Because SpO2 levels vary from person to person, the best way to ensure you are getting accurate readings is to begin by recording your oxygen saturation level at rest and at different activity levels over a period of time. Getting a baseline O2 saturation allows you to see your typical range throughout the day, which then allows you to see when there are any abnormal drops in your SpO2.

Tips for Getting a Better Reading

An inaccurate pulse oximetry reading can be misleading and alarming. To get the best oxygen saturation reading possible, consider the following tips[4]:

  • Make sure the probe is functioning properly and that it is securely attached to the finger.
  • If you are having difficulty getting a reading, try another finger or the opposite hand.
  • Warm your hands first by placing them inside a warm towel or under warm, running water.
  • Remove nail polish or artificial nails before taking a reading.
  • Do not smoke.

It is also important to know how to read your pulse oximeter correctly. Your pulse oximeter takes two readings, so it is critical that you know which is which and do not mix up the two. So, what are the two readings on a pulse oximeter? This device measures both your pulse rate and your blood oxygen saturation. Usually, your pulse rate appears on the device first and may be indicated by a small heart or another symbol. Your blood oxygen saturation, which may be labeled as your SpO2, will usually appear second.[5]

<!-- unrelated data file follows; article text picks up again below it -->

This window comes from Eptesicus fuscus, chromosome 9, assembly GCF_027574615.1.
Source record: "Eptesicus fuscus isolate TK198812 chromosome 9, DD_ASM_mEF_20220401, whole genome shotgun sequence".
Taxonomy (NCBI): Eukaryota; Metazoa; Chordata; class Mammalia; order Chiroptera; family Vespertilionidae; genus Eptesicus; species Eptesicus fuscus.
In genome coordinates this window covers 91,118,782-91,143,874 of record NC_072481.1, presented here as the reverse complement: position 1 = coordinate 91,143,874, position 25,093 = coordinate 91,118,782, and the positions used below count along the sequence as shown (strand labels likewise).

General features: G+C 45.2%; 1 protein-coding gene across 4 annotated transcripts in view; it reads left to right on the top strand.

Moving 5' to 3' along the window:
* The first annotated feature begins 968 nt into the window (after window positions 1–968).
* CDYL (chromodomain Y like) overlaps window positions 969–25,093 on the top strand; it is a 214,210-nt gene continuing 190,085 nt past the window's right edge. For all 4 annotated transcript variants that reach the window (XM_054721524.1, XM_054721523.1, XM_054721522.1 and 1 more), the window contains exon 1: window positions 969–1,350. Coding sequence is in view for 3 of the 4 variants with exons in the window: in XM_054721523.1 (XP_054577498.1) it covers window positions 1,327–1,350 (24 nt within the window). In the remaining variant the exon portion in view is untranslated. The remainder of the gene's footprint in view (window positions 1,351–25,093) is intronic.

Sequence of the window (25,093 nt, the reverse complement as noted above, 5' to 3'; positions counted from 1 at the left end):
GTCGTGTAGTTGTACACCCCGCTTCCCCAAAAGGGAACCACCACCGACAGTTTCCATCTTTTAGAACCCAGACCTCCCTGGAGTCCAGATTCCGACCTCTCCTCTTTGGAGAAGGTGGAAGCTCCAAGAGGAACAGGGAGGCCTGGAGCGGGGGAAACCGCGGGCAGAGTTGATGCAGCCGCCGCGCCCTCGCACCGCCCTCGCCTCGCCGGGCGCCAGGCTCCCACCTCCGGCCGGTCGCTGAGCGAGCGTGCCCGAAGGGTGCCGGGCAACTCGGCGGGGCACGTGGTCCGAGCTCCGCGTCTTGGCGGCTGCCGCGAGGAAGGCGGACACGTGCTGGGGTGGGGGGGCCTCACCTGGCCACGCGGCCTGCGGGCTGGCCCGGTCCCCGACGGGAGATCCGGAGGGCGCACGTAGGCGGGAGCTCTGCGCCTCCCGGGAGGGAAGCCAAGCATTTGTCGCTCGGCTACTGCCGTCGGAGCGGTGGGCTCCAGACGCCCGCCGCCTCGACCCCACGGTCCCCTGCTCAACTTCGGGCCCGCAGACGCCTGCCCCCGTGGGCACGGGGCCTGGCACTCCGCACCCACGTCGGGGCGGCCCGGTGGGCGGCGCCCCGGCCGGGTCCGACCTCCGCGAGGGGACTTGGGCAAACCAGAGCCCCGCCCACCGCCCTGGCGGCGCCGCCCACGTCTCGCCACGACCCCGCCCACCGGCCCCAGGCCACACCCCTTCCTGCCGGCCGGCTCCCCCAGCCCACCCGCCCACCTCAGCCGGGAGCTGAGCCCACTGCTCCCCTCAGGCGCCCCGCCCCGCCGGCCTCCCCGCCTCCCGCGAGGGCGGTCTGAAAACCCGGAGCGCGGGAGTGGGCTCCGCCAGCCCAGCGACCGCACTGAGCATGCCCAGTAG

Keep in mind that a normal heart rate typically falls between 60 and 100 beats per minute, while a normal oxygen saturation rate should be between 95-100%.[5] If you have a weak or irregular pulse, your pulse oximeter may not sense it properly. If your numbers are worrisome, try waiting a few minutes, making sure your hands are warm, and try again on another finger.[5]

Frequently Asked Questions: Oxygen Saturation

What is SpO2?

SpO2 is a measure of the amount of oxygen-carrying hemoglobin in your blood as measured by a pulse oximeter. This oxygen saturation measurement tells you whether your body is getting the oxygen you need and, particularly for people who struggle with maintaining normal O2 saturation, knowing your SpO2 could help prevent hypoxia and hypoxemia.[6]

What does oxygen saturation indicate?

Your oxygen saturation level tells you whether you are getting the oxygen you need for your body to function properly. A healthy person’s normal O2 saturation reading should fall between 94 and 99%. If your oxygen saturation is below 90%, it is likely that your doctor will recommend supplemental oxygen to improve your O2 sat levels and provide your body with the oxygen it needs. For people with chronic lung diseases like COPD, however, their normal oxygen saturation may be lower than the usual range. It is good to be aware of this, and it is still important to watch for significant fluctuations (specifically, drops of 3-4% or more).[4]